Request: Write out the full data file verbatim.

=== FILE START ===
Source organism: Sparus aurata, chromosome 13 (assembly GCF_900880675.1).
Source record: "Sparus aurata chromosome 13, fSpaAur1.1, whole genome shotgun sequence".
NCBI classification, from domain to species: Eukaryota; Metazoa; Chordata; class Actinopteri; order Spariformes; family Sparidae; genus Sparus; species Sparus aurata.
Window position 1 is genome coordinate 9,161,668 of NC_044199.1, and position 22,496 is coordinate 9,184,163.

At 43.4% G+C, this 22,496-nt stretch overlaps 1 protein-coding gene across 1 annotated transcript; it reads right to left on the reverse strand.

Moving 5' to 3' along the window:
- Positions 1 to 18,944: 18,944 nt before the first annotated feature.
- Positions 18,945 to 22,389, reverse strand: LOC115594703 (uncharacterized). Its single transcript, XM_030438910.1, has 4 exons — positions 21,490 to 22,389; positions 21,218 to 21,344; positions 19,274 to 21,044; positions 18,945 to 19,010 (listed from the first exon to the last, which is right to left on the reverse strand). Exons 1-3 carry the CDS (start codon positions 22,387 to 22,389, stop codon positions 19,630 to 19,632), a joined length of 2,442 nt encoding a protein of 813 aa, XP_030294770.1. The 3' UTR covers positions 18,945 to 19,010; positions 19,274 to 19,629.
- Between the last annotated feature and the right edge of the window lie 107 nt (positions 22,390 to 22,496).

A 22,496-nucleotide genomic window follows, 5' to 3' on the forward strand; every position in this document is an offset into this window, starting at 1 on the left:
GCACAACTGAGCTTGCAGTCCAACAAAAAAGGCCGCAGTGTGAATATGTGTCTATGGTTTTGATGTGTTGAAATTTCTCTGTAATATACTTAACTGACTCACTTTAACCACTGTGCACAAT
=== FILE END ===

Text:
Source organism: Sparus aurata, chromosome 13 (assembly GCF_900880675.1).
Source record: "Sparus aurata chromosome 13, fSpaAur1.1, whole genome shotgun sequence".
NCBI classification, from domain to species: Eukaryota; Metazoa; Chordata; class Actinopteri; order Spariformes; family Sparidae; genus Sparus; species Sparus aurata.
Window position 1 is genome coordinate 9,161,668 of NC_044199.1, and position 22,496 is coordinate 9,184,163.

At 43.4% G+C, this 22,496-nt stretch overlaps 1 protein-coding gene across 1 annotated transcript; it reads right to left on the reverse strand.

Moving 5' to 3' along the window:
- Positions 1 to 18,944: 18,944 nt before the first annotated feature.
- Positions 18,945 to 22,389, reverse strand: LOC115594703 (uncharacterized). Its single transcript, XM_030438910.1, has 4 exons — positions 21,490 to 22,389; positions 21,218 to 21,344; positions 19,274 to 21,044; positions 18,945 to 19,010 (listed from the first exon to the last, which is right to left on the reverse strand). Exons 1-3 carry the CDS (start codon positions 22,387 to 22,389, stop codon positions 19,630 to 19,632), a joined length of 2,442 nt encoding a protein of 813 aa, XP_030294770.1. The 3' UTR covers positions 18,945 to 19,010; positions 19,274 to 19,629.
- Between the last annotated feature and the right edge of the window lie 107 nt (positions 22,390 to 22,496).

A 22,496-nucleotide genomic window follows, 5' to 3' on the forward strand; every position in this document is an offset into this window, starting at 1 on the left:
GCACAACTGAGCTTGCAGTCCAACAAAAAAGGCCGCAGTGTGAATATGTGTCTATGGTTTTGATGTGTTGAAATTTCTCTGTAATATACTTAACTGACTCACTTTAACCACTGTGCACAAT